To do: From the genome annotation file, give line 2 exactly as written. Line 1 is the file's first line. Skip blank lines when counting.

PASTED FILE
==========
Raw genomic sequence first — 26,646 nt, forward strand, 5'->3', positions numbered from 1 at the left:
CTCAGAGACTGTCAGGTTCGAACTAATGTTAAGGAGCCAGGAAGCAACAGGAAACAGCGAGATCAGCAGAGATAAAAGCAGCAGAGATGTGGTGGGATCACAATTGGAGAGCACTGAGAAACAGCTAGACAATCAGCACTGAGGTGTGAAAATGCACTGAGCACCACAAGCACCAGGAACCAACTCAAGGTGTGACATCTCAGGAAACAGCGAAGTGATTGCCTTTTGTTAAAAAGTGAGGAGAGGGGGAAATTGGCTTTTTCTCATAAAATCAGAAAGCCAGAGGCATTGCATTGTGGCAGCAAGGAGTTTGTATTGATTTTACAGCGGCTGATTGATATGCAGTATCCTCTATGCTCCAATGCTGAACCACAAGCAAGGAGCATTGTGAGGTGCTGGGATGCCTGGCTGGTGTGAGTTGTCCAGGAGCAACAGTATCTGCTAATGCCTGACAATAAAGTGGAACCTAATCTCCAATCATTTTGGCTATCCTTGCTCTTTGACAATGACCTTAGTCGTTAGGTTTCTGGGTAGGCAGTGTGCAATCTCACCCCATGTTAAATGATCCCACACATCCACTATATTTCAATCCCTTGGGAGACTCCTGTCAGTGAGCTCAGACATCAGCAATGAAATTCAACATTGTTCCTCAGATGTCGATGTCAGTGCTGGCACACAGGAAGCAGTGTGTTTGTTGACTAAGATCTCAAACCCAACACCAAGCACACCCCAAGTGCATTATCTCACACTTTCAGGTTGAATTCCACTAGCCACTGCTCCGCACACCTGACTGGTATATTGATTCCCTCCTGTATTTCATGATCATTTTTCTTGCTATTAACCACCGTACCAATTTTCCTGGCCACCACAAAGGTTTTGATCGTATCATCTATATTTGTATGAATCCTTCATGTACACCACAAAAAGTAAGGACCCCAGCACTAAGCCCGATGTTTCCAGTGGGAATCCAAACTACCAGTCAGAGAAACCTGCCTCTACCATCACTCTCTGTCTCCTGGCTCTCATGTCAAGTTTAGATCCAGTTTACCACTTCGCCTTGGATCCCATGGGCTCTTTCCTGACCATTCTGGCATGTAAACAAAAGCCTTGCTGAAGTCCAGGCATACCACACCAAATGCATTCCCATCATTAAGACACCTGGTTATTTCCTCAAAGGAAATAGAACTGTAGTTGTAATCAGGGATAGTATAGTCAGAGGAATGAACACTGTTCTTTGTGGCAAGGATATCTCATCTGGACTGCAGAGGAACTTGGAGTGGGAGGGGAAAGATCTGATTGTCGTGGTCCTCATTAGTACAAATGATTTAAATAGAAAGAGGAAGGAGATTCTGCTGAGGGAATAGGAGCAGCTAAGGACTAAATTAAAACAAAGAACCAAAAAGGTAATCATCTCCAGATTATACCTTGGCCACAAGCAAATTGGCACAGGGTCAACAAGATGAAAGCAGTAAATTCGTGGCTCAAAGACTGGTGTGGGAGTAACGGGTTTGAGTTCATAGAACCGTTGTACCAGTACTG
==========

CTCAGAGACTGTCAGGTTCGAACTAATGTTAAGGAGCCAGGAAGCAACAGGAAACAGCGAGATCAGCAGAGATAAAAGCAGCAGAGATGTGGTGGGATCACAATTGGAGAGCACTGAGAAACAGCTAGACAATCAGCACTGAGGTGTGAAAATGCACTGAGCACCACAAGCACCAGGAACCAACTCAAGGTGTGACATCTCAGGAAACAGCGAAGTGATTGCCTTTTGTTAAAAAGTGAGGAGAGGGGGAAATTGGCTTTTTCTCATAAAATCAGAAAGCCAGAGGCATTGCATTGTGGCAGCAAGGAGTTTGTATTGATTTTACAGCGGCTGATTGATATGCAGTATCCTCTATGCTCCAATGCTGAACCACAAGCAAGGAGCATTGTGAGGTGCTGGGATGCCTGGCTGGTGTGAGTTGTCCAGGAGCAACAGTATCTGCTAATGCCTGACAATAAAGTGGAACCTAATCTCCAATCATTTTGGCTATCCTTGCTCTTTGACAATGACCTTAGTCGTTAGGTTTCTGGGTAGGCAGTGTGCAATCTCACCCCATGTTAAATGATCCCACACATCCACTATATTTCAATCCCTTGGGAGACTCCTGTCAGTGAGCTCAGACATCAGCAATGAAATTCAACATTGTTCCTCAGATGTCGATGTCAGTGCTGGCACACAGGAAGCAGTGTGTTTGTTGACTAAGATCTCAAACCCAACACCAAGCACACCCCAAGTGCATTATCTCACACTTTCAGGTTGAATTCCACTAGCCACTGCTCCGCACACCTGACTGGTATATTGATTCCCTCCTGTATTTCATGATCATTTTTCTTGCTATTAACCACCGTACCAATTTTCCTGGCCACCACAAAGGTTTTGATCGTATCATCTATATTTGTATGAATCCTTCATGTACACCACAAAAAGTAAGGACCCCAGCACTAAGCCCGATGTTTCCAGTGGGAATCCAAACTACCAGTCAGAGAAACCTGCCTCTACCATCACTCTCTGTCTCCTGGCTCTCATGTCAAGTTTAGATCCAGTTTACCACTTCGCCTTGGATCCCATGGGCTCTTTCCTGACCATTCTGGCATGTAAACAAAAGCCTTGCTGAAGTCCAGGCATACCACACCAAATGCATTCCCATCATTAAGACACCTGGTTATTTCCTCAAAGGAAATAGAACTGTAGTTGTAATCAGGGATAGTATAGTCAGAGGAATGAACACTGTTCTTTGTGGCAAGGATATCTCATCTGGACTGCAGAGGAACTTGGAGTGGGAGGGGAAAGATCTGATTGTCGTGGTCCTCATTAGTACAAATGATTTAAATAGAAAGAGGAAGGAGATTCTGCTGAGGGAATAGGAGCAGCTAAGGACTAAATTAAAACAAAGAACCAAAAAGGTAATCATCTCCAGATTATACCTTGGCCACAAGCAAATTGGCACAGGGTCAACAAGATGAAAGCAGTAAATTCGTGGCTCAAAGACTGGTGTGGGAGTAACGGGTTTGAGTTCATAGAACCGTTGTACCAGTACTG